Starting Off T1 Without a Roadmap
Diabetes care plans lead to better health outcomes. So why don’t more people with diabetes have them?
Benjamin Franklin once said that “by failing to prepare, you are preparing to fail.” That’s solid advice for people with diabetes, because creating a health plan with your physician can greatly improve not only your health and diabetes management, but also your quality of life. Such a plan can be like a roadmap or reference point to keep you on track to reach your long-term health care goals.
According to the UK’s National Institute for Health and Care Excellence (or NICE), every person diagnosed with diabetes should get a personalized plan of action from their doctor, with specialized treatment plans detailing out daily care. However, a recent study conducted by Diabetes UK found that almost two-thirds of people diagnosed with diabetes didn’t have a personal care plan in place. This is problematic for a few reasons. On the patient level, not having a detailed plan of action for effectively managing T1 can bring on complications that could have been avoided. More importantly, establishing a healthy routine is key to keeping the effects of diabetes at bay, and a strong care plan can go a long way in helping establish an overall healthy lifestyle change.
There are a number of studies that tout the benefits of having such a plan, including one from the Diabetes Care Journal in 2002 which found that quality of care increased while there was a significant reduction in healthcare costs when plans were in place. That study tracked over 6,000 people with diabetes, roughly half with and half without a management plan. What the study found was that those with a plan had less need to use health care resources, including doctor’s visits and inpatient hospital care. That resulted in over $100 of savings per patient over a two-year period. Such savings may seem small, but it quickly adds up, especially when you consider the growing segment of the population with Type 2 diabetes. And if the same study were done today, it would be sure to show even more savings in investing in preventive measures.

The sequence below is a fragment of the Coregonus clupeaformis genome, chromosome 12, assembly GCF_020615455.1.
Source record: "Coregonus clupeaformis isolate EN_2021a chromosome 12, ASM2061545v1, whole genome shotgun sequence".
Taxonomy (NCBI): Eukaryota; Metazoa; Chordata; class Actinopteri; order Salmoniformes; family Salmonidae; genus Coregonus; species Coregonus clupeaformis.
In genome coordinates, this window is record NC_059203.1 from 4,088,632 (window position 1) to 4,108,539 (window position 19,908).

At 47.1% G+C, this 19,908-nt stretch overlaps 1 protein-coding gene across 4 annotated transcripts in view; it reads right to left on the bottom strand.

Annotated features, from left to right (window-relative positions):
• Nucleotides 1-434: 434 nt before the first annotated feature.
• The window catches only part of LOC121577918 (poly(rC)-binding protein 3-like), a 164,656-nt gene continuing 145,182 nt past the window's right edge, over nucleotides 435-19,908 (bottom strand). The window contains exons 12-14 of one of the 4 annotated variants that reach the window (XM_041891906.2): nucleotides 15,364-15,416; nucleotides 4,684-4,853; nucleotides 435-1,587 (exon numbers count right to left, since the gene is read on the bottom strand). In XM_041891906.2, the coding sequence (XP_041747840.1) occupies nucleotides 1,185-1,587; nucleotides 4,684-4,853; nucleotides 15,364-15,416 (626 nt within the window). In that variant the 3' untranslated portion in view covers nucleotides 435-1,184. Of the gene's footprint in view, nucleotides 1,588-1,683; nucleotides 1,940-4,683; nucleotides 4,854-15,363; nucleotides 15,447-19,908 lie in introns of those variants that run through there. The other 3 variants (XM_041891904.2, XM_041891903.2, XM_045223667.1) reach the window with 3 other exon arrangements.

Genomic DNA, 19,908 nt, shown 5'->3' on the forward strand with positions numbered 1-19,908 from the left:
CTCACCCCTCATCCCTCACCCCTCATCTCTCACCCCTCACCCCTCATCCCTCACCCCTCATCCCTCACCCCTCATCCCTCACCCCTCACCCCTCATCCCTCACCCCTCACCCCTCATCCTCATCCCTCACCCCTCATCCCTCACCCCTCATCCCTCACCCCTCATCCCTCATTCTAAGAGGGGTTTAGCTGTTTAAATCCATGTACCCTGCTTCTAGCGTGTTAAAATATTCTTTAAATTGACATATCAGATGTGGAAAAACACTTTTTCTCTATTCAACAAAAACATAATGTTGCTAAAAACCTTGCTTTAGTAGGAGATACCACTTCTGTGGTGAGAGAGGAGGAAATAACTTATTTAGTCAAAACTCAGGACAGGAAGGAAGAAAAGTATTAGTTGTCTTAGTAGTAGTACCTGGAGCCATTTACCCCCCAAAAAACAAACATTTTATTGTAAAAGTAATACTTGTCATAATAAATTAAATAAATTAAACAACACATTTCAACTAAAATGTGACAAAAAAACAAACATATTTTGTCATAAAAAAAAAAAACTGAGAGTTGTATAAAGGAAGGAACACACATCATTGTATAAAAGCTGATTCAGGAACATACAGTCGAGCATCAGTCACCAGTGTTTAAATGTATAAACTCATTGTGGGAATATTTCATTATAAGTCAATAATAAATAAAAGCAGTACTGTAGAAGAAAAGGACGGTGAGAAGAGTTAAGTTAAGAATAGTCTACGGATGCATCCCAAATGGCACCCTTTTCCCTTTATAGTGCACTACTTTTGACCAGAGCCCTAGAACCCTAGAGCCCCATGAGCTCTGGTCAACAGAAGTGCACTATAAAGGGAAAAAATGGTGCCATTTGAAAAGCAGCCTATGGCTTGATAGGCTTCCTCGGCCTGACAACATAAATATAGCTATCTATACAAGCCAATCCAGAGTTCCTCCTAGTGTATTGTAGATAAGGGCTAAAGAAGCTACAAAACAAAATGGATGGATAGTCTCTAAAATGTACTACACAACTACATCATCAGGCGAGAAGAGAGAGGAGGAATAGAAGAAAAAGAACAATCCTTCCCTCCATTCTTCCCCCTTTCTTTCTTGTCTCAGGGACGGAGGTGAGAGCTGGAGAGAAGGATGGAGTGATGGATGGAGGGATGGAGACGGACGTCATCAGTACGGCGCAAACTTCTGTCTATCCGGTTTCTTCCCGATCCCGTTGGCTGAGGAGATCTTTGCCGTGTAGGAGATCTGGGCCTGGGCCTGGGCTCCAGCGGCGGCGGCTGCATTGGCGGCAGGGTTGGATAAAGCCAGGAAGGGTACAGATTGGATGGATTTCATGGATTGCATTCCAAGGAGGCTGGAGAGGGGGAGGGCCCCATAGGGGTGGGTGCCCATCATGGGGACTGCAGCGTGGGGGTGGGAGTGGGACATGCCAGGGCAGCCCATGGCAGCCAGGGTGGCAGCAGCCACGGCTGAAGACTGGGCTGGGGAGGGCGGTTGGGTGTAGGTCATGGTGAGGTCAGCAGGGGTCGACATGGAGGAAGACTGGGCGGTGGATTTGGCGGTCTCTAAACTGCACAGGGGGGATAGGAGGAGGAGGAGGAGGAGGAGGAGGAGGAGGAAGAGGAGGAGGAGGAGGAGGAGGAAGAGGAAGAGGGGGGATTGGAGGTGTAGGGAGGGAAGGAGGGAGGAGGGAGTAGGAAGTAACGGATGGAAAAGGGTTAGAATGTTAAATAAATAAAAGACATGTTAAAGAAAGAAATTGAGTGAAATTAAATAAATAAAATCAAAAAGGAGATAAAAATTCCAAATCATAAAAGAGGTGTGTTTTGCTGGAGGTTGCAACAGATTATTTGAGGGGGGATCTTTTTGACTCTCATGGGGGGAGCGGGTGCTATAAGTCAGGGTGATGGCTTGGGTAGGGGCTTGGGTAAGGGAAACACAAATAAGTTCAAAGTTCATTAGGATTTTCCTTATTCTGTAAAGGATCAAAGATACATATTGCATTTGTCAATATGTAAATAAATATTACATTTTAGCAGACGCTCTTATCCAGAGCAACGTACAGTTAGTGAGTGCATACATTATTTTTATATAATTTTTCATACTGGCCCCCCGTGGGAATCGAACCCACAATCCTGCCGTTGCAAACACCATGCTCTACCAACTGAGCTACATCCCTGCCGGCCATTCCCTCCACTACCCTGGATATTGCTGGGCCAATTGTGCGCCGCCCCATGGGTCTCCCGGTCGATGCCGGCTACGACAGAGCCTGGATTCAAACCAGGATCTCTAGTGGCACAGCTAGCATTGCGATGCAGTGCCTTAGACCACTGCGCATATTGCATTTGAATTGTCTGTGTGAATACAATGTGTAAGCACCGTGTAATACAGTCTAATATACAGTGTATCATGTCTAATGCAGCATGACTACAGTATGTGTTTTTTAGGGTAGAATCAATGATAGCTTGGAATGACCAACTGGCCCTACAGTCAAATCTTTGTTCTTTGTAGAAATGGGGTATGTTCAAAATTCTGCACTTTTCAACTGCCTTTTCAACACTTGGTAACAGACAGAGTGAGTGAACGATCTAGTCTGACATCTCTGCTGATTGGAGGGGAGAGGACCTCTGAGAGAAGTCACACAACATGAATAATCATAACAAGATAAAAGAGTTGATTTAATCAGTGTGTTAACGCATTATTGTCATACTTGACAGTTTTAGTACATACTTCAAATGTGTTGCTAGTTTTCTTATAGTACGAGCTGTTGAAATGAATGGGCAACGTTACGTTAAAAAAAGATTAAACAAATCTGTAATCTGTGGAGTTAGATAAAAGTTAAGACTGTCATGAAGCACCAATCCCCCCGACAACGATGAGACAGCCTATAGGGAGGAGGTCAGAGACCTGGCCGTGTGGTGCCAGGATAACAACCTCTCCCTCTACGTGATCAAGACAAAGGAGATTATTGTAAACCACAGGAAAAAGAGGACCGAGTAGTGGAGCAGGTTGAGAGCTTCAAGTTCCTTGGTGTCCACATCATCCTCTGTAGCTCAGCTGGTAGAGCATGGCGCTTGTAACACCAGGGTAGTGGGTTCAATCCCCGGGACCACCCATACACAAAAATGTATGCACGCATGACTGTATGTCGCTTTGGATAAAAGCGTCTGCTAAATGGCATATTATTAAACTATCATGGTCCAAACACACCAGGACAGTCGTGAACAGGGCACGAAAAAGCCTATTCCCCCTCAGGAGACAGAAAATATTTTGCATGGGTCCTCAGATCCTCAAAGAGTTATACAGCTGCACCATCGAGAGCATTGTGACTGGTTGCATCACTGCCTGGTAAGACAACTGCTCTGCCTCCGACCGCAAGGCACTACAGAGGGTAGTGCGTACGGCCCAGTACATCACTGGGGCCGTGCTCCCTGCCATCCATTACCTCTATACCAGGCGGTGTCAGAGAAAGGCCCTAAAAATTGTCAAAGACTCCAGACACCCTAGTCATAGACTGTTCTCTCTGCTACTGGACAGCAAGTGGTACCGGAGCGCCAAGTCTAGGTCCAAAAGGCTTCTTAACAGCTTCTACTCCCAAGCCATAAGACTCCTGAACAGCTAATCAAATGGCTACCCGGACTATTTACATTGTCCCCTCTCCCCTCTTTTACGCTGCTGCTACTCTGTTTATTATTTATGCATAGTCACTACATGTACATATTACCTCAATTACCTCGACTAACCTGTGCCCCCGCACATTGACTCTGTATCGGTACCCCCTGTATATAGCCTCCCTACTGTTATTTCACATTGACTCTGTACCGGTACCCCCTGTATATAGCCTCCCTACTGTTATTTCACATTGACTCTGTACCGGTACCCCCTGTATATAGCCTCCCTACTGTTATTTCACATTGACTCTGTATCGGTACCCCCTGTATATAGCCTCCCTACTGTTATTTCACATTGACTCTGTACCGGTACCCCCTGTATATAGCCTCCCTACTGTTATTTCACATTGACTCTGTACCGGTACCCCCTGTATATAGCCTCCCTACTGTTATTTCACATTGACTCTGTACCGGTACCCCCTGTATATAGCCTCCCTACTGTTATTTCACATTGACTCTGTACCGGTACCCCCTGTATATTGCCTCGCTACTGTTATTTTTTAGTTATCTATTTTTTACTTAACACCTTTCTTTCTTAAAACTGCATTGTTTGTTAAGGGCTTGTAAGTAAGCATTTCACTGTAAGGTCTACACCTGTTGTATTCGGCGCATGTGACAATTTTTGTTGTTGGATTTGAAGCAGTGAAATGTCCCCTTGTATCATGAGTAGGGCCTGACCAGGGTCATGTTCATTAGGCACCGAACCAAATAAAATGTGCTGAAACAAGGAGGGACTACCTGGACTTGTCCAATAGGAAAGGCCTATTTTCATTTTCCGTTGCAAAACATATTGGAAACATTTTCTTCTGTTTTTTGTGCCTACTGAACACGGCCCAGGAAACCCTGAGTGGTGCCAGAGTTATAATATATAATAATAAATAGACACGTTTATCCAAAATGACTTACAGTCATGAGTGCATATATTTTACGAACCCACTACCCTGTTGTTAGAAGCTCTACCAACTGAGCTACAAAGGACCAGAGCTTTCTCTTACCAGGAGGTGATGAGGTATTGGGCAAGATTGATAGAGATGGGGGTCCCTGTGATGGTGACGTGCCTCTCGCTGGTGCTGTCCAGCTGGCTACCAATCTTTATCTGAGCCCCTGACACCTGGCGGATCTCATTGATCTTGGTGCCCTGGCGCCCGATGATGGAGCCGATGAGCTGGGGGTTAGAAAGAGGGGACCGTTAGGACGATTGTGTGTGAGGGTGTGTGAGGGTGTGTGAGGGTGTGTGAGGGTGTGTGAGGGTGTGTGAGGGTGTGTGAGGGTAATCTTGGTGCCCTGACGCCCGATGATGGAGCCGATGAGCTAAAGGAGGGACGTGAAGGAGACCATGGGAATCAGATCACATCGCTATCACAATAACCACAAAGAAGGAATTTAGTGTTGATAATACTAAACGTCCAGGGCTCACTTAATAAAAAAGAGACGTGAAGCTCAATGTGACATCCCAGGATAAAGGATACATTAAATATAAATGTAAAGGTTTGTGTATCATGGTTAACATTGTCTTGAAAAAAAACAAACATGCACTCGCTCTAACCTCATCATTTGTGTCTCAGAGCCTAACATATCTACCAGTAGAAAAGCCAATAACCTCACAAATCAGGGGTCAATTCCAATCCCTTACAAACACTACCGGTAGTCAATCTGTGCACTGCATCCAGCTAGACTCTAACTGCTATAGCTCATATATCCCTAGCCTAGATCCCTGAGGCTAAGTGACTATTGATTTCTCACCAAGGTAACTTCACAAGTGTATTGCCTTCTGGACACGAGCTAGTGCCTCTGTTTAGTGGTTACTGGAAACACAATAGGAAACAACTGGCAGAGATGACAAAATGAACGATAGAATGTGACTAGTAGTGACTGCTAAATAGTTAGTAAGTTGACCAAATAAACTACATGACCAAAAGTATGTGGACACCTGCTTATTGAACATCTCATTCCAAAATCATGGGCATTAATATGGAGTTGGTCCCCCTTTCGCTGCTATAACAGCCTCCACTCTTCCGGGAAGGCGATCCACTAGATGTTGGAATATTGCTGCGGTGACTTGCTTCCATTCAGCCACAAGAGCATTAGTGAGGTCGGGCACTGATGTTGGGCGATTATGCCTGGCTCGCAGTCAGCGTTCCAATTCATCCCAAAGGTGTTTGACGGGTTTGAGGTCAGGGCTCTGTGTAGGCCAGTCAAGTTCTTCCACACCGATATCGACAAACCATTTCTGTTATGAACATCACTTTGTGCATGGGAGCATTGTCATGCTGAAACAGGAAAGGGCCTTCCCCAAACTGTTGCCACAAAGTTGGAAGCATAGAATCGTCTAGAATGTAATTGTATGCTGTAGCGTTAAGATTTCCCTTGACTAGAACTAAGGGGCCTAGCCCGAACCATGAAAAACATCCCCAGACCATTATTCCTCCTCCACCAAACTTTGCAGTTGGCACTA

Ignoring such low-hanging fruit of preventive medicine increases the costs of diabetes care, since many complications can be avoided through better planning. By ensuring that every person diagnosed with T1 receives a tailored care plan that will help educate them on how to manage their diabetes, you give people the power to live healthier lives and make health care resources more efficient and effective.
Ideally, a care plan is something that your physician will help you develop to better manage your diet, schedule insulin doses, and avoid situations that could induce a bout of hypoglycemia or other serious complications. A good care plan is often an agreement between patient (or the patient’s family) and a physician which lists out a meal plan, exercise plan, schedule of insulin doses, potential support services needed, emergency contact numbers, and goals or targets for daily blood glucose control and A1C levels. Plans should be reviewed annually, if possible.
If you are one of the majority of people with diabetes without a formal care plan in place, consider talking with your doctor about creating one right away. In an ideal world, every physician would ask T1 patients about a plan, but in reality it’s going to be up to patients to take the initiative. Even if you’ve had T1 for years and you haven’t created a plan until now, it’s never too late to start planning ahead for good health.
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